.416 Taylor
.416 Taylor brass and ammunition by Norma

Building a custom dangerous-game rifle in .416 Taylor

Q: After reading an old article about your .416 Taylor I decided to have a custom rifle built in that calibre. I plan to use a Zastava Mauser action, a Walther stainless barrel and a laminate stock.

You mentioned the effectiveness of the muzzle brake on your rifle. Which brake did you use?

I will handload for my new dangerous game rifle, but I’m wondering if unprimed brass is available for this wildcat? If not, can they be formed from .458 Win Mag cases?

What powders and primers do you prefer when handloading this cartridge?

Are there any .416 calibre bullets other than the ones you mentioned in your article?

What rifling twist would you recommend?

— James R Coombes

A: My custom .416 Taylor was built on a Zastava action and had a Sprinter Arms barrel with 1:12” rifling twist. Today, I’d recommend a Walther SS barrel with a 1:12” twist rather than the slower 1:16” twist that was standard for the .416 Rigby, a cartridge with similar ballistics.

I believe the faster twist better stabilises 400gn solids of monolithic construction like the Barnes, which is considerably longer than other solids of the same weight but different construction.

Norma unprimed brass is available from Winchester Australia, when they have it in stock. It ain’t cheap, but if you intend taking the rifle to Africa, it is necessary to have the correct head stamp on your ammunition.

Otherwise, cases can be formed by simply running .458 cases through a .416 Taylor full-length sizing die.

The muzzle brake I had on my rifle was the best I’ve ever seen but is no longer made. Williams Gunsight in the US makes a close copy, but you’ll have trouble importing one.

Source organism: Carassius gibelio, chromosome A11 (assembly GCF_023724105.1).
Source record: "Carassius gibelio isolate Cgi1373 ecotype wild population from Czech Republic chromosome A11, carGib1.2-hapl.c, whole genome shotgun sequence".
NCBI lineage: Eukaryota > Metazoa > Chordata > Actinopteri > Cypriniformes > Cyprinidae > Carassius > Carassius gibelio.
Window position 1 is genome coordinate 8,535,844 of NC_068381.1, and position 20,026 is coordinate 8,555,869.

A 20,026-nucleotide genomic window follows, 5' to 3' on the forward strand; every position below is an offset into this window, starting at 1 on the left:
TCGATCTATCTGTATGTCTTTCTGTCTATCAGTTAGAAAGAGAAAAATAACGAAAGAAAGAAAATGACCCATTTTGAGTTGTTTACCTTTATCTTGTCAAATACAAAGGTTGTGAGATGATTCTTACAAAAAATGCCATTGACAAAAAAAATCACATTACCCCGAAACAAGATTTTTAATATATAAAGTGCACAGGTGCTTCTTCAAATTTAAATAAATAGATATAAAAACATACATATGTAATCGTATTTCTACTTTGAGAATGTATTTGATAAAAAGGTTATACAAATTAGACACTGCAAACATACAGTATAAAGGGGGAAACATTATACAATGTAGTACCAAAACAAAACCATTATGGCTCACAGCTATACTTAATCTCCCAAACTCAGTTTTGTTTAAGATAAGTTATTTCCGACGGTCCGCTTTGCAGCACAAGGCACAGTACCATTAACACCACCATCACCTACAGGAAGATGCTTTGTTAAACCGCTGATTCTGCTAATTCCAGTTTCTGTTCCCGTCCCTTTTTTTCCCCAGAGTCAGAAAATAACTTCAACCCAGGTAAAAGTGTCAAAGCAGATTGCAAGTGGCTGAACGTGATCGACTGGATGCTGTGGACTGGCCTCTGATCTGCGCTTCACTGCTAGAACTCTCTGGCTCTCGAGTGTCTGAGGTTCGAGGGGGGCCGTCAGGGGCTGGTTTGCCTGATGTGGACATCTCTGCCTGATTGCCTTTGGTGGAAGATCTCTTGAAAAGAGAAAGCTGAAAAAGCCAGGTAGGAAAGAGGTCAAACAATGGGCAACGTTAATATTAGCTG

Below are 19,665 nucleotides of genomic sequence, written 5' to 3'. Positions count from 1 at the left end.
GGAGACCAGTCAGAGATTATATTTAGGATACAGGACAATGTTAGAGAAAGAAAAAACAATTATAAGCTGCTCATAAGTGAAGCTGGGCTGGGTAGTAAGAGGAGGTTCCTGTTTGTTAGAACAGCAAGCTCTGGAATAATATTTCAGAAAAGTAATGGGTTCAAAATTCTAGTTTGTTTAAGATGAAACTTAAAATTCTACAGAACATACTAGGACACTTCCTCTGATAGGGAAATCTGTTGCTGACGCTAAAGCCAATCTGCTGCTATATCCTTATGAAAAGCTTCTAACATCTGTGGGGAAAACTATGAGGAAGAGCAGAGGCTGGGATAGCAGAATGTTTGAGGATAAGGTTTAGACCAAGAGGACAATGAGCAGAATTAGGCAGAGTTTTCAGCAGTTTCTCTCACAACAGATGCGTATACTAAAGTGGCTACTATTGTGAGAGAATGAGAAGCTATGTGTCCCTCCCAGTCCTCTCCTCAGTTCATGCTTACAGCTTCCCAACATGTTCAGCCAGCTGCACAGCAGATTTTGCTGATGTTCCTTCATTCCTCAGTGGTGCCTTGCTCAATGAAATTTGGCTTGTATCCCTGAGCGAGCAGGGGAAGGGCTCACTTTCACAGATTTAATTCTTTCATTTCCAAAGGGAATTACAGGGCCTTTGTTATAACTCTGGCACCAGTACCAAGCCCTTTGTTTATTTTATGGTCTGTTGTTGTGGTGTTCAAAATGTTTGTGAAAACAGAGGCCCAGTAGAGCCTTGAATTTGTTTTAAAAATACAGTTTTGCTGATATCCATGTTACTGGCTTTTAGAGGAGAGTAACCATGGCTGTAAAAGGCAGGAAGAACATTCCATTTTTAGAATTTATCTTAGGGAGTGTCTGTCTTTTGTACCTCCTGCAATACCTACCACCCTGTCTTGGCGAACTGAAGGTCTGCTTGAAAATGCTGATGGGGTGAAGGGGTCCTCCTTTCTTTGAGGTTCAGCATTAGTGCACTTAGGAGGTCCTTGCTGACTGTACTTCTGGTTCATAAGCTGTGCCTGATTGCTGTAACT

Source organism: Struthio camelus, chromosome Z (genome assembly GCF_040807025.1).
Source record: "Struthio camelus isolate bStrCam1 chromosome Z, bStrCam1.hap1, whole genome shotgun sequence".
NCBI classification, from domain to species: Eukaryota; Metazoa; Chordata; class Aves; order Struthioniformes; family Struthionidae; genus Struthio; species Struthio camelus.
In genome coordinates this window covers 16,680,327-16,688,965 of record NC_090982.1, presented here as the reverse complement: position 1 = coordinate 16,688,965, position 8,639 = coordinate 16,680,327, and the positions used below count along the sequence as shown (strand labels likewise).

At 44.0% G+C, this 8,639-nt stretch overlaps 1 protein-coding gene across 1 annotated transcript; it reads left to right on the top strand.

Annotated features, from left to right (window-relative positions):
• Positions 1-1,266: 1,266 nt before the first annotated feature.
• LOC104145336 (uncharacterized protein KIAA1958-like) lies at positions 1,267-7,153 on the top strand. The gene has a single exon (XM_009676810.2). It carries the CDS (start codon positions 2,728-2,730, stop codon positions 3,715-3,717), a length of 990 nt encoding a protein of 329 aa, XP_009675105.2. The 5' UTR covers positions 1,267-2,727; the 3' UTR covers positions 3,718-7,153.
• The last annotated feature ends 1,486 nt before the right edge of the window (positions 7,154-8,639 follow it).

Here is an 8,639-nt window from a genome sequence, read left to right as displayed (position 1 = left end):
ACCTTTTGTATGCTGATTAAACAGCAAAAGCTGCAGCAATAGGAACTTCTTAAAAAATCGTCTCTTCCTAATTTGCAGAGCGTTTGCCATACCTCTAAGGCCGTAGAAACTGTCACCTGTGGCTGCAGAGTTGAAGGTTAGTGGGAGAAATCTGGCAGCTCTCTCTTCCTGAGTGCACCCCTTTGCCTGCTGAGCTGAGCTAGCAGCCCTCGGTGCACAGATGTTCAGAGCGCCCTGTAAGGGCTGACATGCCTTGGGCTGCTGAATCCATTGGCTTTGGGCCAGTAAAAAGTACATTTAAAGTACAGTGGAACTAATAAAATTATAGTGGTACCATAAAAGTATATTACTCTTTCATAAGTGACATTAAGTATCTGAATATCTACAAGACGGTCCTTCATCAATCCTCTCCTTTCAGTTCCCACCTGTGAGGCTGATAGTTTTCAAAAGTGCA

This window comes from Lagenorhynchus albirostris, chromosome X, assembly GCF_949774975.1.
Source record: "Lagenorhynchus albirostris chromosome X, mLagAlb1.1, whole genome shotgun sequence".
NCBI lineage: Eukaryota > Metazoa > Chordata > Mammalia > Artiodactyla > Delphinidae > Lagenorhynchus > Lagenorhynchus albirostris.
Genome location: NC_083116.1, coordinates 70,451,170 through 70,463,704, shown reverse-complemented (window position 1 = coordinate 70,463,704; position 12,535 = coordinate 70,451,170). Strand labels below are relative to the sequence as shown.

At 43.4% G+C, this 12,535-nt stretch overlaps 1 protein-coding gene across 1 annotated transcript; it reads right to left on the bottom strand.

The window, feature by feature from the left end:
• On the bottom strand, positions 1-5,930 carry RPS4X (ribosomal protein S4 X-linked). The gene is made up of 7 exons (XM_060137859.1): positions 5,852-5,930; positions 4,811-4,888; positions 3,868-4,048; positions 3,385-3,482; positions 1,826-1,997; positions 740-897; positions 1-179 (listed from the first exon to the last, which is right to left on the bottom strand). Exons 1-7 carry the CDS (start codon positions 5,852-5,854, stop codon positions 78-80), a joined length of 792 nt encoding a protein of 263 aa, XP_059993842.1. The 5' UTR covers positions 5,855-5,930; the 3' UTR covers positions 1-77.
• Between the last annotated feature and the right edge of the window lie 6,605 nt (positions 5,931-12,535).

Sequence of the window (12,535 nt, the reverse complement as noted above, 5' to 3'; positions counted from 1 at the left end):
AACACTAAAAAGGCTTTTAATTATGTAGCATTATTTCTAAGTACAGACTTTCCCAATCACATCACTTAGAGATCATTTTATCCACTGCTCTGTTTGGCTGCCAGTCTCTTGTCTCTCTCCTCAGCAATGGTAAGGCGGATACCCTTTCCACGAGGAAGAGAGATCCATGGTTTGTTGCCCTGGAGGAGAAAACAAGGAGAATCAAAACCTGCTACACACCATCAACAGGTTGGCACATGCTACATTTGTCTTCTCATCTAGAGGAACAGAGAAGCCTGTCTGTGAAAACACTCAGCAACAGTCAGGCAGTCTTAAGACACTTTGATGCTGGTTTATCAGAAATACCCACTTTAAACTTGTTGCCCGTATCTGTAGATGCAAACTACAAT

My rifle preferred rifle powders with a burning rate like AR2206 (discontinued but AR2206H should work) and AR2208. I also used powders that are no longer available: W-748 (compressed charges with mild pressures) and Dupont’s IMR3031, IMR4064 and IMR4320.

Bullets weighed from 300 to 400 grains, but I got the 450gn Woodleigh out at 2200fps ahead of 72gn of W-748.

Hornady offers two bullets weighing 400gn, a soft point and a solid, the latter having an extremely thick steel jacket coated with a softer alloy.

Woodleigh’s excellent bullets for the .416 Rem Mag include RN SN and FMJ, each in both 400gn and 450gn, and are unparalleled for African dangerous game.




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Nick Harvey

The late Nick Harvey (1931-2024) was one of the world's most experienced and knowledgeable gun writers, a true legend of the business. He wrote about firearms and hunting for about 70 years, published many books and uncounted articles, and travelled the world to hunt and shoot. His reloading manuals are highly sought after, and his knowledge of the subject was unmatched. He was Sporting Shooter's Technical Editor for almost 50 years. His work lives on here as part of his legacy to us all.